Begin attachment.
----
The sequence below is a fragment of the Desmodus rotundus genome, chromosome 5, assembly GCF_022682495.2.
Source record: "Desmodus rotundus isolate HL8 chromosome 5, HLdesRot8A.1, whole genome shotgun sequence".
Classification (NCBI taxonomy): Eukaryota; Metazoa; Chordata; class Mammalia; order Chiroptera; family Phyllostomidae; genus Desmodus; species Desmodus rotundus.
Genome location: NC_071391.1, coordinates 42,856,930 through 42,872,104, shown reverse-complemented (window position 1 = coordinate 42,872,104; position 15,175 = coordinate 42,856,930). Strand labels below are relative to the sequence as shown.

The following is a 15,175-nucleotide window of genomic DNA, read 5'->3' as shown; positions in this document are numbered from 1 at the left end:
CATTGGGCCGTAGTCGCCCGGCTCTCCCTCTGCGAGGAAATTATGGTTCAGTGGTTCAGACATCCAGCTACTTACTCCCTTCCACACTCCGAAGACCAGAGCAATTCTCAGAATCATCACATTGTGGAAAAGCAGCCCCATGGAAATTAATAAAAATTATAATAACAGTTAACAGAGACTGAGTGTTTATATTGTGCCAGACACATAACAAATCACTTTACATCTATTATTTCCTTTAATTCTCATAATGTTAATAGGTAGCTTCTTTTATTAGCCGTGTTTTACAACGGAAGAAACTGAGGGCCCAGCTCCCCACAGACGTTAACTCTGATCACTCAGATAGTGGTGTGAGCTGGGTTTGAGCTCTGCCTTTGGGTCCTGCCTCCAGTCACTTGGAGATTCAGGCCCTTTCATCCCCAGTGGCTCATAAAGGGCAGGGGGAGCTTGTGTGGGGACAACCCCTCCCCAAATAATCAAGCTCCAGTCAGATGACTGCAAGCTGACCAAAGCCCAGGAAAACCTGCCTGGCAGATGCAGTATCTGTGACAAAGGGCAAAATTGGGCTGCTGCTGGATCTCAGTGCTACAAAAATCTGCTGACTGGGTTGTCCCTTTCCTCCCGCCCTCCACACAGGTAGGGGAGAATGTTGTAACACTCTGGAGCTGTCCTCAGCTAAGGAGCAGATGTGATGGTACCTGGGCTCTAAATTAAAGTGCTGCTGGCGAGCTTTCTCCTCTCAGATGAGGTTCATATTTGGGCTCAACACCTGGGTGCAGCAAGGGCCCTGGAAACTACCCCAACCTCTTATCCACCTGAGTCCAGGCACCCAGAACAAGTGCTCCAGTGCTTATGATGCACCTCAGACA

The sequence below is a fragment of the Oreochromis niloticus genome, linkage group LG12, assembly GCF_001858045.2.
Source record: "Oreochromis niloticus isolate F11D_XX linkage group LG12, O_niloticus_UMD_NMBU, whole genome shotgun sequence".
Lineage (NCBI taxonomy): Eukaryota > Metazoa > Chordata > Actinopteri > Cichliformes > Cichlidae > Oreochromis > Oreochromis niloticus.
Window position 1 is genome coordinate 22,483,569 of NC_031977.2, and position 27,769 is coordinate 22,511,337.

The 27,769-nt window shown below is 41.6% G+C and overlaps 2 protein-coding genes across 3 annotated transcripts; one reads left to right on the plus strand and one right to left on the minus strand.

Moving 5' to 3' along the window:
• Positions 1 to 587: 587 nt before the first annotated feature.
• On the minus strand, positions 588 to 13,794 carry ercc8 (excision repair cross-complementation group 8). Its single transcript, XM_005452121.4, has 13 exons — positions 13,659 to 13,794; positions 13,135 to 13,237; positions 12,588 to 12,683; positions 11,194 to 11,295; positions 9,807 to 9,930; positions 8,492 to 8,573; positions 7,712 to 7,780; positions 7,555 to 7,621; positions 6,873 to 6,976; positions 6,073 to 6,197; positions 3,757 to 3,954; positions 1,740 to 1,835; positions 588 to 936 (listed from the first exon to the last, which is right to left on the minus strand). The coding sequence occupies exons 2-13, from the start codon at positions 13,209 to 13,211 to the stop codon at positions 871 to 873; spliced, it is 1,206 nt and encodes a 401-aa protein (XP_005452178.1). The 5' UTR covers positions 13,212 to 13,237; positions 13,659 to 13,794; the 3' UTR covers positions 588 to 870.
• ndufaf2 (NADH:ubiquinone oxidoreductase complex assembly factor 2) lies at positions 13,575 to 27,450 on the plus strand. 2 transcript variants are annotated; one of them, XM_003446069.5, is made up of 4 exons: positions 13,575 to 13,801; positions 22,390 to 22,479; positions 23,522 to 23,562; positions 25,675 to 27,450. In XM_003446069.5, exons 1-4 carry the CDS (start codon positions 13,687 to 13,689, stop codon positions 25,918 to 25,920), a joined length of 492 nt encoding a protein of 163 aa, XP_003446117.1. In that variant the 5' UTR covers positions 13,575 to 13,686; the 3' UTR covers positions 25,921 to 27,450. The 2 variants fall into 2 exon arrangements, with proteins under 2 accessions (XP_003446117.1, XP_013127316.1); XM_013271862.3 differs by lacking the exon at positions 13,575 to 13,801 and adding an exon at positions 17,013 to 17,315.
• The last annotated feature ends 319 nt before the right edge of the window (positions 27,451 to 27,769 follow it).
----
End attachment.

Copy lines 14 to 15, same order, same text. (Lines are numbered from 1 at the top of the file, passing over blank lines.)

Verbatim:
• On the minus strand, positions 588 to 13,794 carry ercc8 (excision repair cross-complementation group 8). Its single transcript, XM_005452121.4, has 13 exons — positions 13,659 to 13,794; positions 13,135 to 13,237; positions 12,588 to 12,683; positions 11,194 to 11,295; positions 9,807 to 9,930; positions 8,492 to 8,573; positions 7,712 to 7,780; positions 7,555 to 7,621; positions 6,873 to 6,976; positions 6,073 to 6,197; positions 3,757 to 3,954; positions 1,740 to 1,835; positions 588 to 936 (listed from the first exon to the last, which is right to left on the minus strand). The coding sequence occupies exons 2-13, from the start codon at positions 13,209 to 13,211 to the stop codon at positions 871 to 873; spliced, it is 1,206 nt and encodes a 401-aa protein (XP_005452178.1). The 5' UTR covers positions 13,212 to 13,237; positions 13,659 to 13,794; the 3' UTR covers positions 588 to 870.
• ndufaf2 (NADH:ubiquinone oxidoreductase complex assembly factor 2) lies at positions 13,575 to 27,450 on the plus strand. 2 transcript variants are annotated; one of them, XM_003446069.5, is made up of 4 exons: positions 13,575 to 13,801; positions 22,390 to 22,479; positions 23,522 to 23,562; positions 25,675 to 27,450. In XM_003446069.5, exons 1-4 carry the CDS (start codon positions 13,687 to 13,689, stop codon positions 25,918 to 25,920), a joined length of 492 nt encoding a protein of 163 aa, XP_003446117.1. In that variant the 5' UTR covers positions 13,575 to 13,686; the 3' UTR covers positions 25,921 to 27,450. The 2 variants fall into 2 exon arrangements, with proteins under 2 accessions (XP_003446117.1, XP_013127316.1); XM_013271862.3 differs by lacking the exon at positions 13,575 to 13,801 and adding an exon at positions 17,013 to 17,315.